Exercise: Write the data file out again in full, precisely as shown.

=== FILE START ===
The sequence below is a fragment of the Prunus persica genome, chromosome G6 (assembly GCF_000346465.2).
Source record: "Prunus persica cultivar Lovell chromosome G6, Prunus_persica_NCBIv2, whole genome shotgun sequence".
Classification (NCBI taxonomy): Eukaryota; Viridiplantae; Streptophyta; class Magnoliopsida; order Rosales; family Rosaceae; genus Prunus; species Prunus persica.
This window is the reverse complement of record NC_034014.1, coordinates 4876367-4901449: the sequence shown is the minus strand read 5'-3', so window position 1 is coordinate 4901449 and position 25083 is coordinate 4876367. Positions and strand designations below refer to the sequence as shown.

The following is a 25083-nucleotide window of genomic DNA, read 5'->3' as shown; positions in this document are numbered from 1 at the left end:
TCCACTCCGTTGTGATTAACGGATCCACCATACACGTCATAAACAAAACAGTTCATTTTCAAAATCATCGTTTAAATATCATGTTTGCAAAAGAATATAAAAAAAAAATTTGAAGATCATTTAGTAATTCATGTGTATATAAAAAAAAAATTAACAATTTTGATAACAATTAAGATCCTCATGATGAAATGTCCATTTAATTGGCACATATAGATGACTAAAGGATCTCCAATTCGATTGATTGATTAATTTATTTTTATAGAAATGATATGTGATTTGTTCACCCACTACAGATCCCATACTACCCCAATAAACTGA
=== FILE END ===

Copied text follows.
The sequence below is a fragment of the Prunus persica genome, chromosome G6 (assembly GCF_000346465.2).
Source record: "Prunus persica cultivar Lovell chromosome G6, Prunus_persica_NCBIv2, whole genome shotgun sequence".
Classification (NCBI taxonomy): Eukaryota; Viridiplantae; Streptophyta; class Magnoliopsida; order Rosales; family Rosaceae; genus Prunus; species Prunus persica.
This window is the reverse complement of record NC_034014.1, coordinates 4876367-4901449: the sequence shown is the minus strand read 5'-3', so window position 1 is coordinate 4901449 and position 25083 is coordinate 4876367. Positions and strand designations below refer to the sequence as shown.

The following is a 25083-nucleotide window of genomic DNA, read 5'->3' as shown; positions in this document are numbered from 1 at the left end:
TCCACTCCGTTGTGATTAACGGATCCACCATACACGTCATAAACAAAACAGTTCATTTTCAAAATCATCGTTTAAATATCATGTTTGCAAAAGAATATAAAAAAAAAATTTGAAGATCATTTAGTAATTCATGTGTATATAAAAAAAAAATTAACAATTTTGATAACAATTAAGATCCTCATGATGAAATGTCCATTTAATTGGCACATATAGATGACTAAAGGATCTCCAATTCGATTGATTGATTAATTTATTTTTATAGAAATGATATGTGATTTGTTCACCCACTACAGATCCCATACTACCCCAATAAACTGA